What is the Prostate Health Index?
Do you remember the age you were when someone first sat down and discussed men’s health with you, specifically prostate health? For many men, this particular conversation was a brief interaction with their doctor after they reached a certain age; for others, this conversation may not have happened at all. Either way, the key to increasing awareness of prostate health comes to education and spreading awareness.
To maintain excellent prostate health, there are many diets and exercise tips available for men who wish to take a more preventative approach, but what about those who have seen multiple diagnoses of prostate cancer within their family? Will these tips and tricks have any effect at all? Researchers and physicians have various thoughts on the proposed question, but some believe prevention or early detection through screening is vital. Let’s discuss the advances that we have seen in prostate health and how those have led to using the Prostate Health Index (PHI).
Prostate Cancer and Early Screening
In the U.S., Prostate cancer is the second most common type of cancer found in men - the first is skin cancer. Some men may have a higher chance of getting it if prostate cancer runs in their families, but all men are at risk. This is why screening tests have become critical for men and their prostate health. Since the 1970s, there have been many advances in early prostate cancer testing thanks to the Prostate Specific Antigen (PSA) test - a blood test that measures the level of PSA in a male’s blood. So what are these prostate-specific antigens? PSA is a protein produced by normal cells of the prostate gland. During a PSA test, a blood sample is sent to a laboratory for analysis. The results are usually reported as nanograms of PSA per milliliter (ng/mL) of blood. In the 1980s, the PSA test became FDA-approved for monitoring prostate cancer, and then in the 1990s, it became approved as a tool for early detection.
The PSA test has since become one of the most commonly used screening tests along with Digital Rectal Examination (DRE).
Prostate Health Index Test
In recent years, there has been a significant focus on making early detection screening tests more accurate. What if there was a formula or prostate health calculator to make the PSA tests more accurate? This is almost precisely what the Prostate Health Index (PHI) is used for. Although it is not an actual prostate health calculator, the PHI is an FDA-approved blood test that uses a mathematical formula that combines the results of Total PSA, Free PSA, and p2PSA to determine a score representing the probability of prostate cancer in an individual. The Prostate Health Index test score can help identify or classify a man’s risk for developing prostate cancer and thus, reducing unnecessary biopsies. The PHI should not be used as an initial test for early screening, and based on the PSA test, your doctor will determine whether or not to use the prostate health index formula.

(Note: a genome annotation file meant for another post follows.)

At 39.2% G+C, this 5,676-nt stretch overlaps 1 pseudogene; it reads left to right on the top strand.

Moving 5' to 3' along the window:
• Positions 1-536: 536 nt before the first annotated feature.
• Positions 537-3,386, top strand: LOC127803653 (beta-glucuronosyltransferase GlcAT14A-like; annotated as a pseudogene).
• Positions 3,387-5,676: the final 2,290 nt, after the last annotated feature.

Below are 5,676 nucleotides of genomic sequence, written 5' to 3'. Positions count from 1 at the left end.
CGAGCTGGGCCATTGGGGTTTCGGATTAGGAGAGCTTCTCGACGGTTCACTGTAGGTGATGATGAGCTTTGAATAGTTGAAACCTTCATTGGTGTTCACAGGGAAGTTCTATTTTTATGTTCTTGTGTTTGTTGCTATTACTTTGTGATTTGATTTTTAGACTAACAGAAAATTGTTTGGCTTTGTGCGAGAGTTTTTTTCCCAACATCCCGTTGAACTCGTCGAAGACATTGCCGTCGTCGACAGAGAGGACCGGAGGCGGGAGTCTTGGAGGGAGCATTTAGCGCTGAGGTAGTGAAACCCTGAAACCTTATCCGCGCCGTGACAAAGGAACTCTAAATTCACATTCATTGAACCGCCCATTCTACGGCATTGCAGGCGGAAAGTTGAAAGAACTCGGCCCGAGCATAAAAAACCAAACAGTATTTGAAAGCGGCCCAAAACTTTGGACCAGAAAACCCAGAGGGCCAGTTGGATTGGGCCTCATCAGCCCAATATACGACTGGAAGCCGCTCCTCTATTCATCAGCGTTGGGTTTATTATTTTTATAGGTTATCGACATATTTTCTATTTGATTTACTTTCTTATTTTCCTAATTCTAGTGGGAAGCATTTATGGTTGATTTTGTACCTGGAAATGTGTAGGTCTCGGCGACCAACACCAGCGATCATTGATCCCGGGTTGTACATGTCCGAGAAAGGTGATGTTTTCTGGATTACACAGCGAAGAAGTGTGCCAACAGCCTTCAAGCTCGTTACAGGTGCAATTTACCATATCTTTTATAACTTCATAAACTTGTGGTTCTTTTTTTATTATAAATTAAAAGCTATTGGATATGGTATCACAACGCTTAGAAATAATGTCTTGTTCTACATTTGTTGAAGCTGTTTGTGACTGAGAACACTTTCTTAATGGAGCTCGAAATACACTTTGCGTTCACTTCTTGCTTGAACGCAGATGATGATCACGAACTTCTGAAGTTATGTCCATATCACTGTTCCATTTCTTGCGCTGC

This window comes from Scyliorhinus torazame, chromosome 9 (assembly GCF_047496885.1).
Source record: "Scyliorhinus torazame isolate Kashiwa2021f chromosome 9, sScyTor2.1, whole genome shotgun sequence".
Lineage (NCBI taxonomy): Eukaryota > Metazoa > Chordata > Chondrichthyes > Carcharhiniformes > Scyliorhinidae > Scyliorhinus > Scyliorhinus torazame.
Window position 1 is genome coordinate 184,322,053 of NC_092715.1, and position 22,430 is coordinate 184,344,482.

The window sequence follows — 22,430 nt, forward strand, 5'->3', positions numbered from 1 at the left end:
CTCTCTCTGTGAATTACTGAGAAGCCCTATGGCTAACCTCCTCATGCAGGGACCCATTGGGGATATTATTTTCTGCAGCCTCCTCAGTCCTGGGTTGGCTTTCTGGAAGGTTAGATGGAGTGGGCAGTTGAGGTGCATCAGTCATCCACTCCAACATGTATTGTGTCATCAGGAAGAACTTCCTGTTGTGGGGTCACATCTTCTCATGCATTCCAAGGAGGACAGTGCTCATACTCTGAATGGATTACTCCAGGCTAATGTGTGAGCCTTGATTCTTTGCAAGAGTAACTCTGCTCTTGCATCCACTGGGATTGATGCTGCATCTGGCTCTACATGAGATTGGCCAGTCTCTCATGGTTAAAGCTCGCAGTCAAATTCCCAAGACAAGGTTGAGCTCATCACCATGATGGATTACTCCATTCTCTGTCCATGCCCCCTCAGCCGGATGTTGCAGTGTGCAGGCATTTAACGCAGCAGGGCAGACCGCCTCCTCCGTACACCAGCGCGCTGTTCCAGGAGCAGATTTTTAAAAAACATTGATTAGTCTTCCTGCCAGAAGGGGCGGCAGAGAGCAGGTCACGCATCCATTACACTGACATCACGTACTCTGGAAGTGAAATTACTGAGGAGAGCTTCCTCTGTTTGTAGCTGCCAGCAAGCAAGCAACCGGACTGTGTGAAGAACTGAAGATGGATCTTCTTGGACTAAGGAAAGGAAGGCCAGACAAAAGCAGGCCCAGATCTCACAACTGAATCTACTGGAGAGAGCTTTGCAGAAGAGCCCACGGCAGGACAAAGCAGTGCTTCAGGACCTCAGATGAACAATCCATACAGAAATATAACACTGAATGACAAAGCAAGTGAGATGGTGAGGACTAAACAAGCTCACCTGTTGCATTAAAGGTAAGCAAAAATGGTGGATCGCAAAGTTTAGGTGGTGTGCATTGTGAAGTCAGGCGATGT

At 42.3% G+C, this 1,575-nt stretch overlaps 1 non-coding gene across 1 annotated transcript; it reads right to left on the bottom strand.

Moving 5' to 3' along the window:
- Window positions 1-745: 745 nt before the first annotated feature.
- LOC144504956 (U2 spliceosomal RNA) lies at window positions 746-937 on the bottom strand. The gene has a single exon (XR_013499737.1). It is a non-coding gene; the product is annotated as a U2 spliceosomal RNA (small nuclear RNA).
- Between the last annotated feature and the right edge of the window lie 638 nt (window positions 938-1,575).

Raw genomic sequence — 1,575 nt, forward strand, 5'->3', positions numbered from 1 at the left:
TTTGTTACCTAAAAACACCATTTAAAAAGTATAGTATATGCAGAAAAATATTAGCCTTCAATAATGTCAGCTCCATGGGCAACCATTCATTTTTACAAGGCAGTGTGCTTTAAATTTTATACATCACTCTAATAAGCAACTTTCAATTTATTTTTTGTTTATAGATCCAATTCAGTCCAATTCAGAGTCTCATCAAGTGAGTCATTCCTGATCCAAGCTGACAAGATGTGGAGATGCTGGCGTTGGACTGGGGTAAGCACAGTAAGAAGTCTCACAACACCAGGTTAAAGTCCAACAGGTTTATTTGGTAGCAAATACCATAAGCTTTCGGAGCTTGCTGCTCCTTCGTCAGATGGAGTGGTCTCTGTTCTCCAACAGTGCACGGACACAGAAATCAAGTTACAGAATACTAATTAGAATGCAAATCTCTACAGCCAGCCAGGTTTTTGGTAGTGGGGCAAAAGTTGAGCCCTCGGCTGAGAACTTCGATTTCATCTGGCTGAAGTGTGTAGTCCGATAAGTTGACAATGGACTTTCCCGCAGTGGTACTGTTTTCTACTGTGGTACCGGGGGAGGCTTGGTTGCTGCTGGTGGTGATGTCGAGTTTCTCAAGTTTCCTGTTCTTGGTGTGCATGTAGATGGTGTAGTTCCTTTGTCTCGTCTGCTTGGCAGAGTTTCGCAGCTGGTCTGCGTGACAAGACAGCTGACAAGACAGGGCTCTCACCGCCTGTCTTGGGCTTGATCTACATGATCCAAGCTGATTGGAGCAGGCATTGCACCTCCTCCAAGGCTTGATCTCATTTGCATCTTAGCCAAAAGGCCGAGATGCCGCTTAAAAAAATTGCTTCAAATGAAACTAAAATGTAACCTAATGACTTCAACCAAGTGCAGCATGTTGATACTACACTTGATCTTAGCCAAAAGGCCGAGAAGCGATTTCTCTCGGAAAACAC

One of the reasons why the PSA test was considered controversial in the 1990s is that the blood test results often can’t distinguish between prostate cancer and benign conditions. Hence, results were not always considered conclusive - PHI helps to differentiate between the two.
Other Preventative Methods
As we mentioned before, there are other tips that researchers have shared to maintain prostate health. Keep in mind, these are just tips that may support long-term prostate health and may not actually prevent prostate cancer, but regardless, these are positive habits and routines to adopt.
Researchers and physicians who have studied the effects of diet and physical activity on prostate health usually recommend a lifestyle that involves an overall pattern of healthy eating rather than following a specific diet. However, certain foods should be included in healthy eating for prostate health.
According to The Prostate Cancer Foundation, here is a list of some healthy foods to try to incorporate into your lifestyle and why they might help to support prostate health:
- Cruciferous Vegetables - Veggies like kale, cauliflower, cabbage, broccoli. These vegetables are all high in antioxidants, minerals, and vitamins that may help to lower inflammation (which can be related to prostate cancer).
- Berries - Most berries are high in antioxidants and can help prevent free radicals caused by environmental factors that cause oxidative stress.
- Omega 3’s - Incorporating “good fats” from foods like avocado or fish.
- Coffee and Tea - Especially green tea; both are high in antioxidants.
Another way to take care of your prostate health - especially if you are finding it difficult to eat an antioxidant-rich diet - is through supplementation. Here at PR Labs, we have developed a powerful prostate supplement for men. Prost-P10x is a Urologist-Formulated Natural Prostate and Urinary Health Support supplement. The active ingredients in Prost-P10x also include antioxidants and other agents to encourage normal prostate and urinary function. Supportive, but not conclusive research, has shown certain ingredients in Prost-P10x to provide support for the body’s natural response processes that affect men’s sexual and prostate health.
Prostate Health is an essential part of men’s health, and it’s important to educate yourself on ways that might help prevent prostate cancer or even methods used to screen for early detection. Over the years, there have been significant advances in prostate health and early screening tests that have helped lower the fatality rate for prostate cancer by nearly fifty percent! We have education awareness, Prostate-Specific Antigen tests, and the Prostate Health Index to thank for that. In the meantime, eat your veggies, take your prostate supplements, and talk to your doctor regularly about prostate health.
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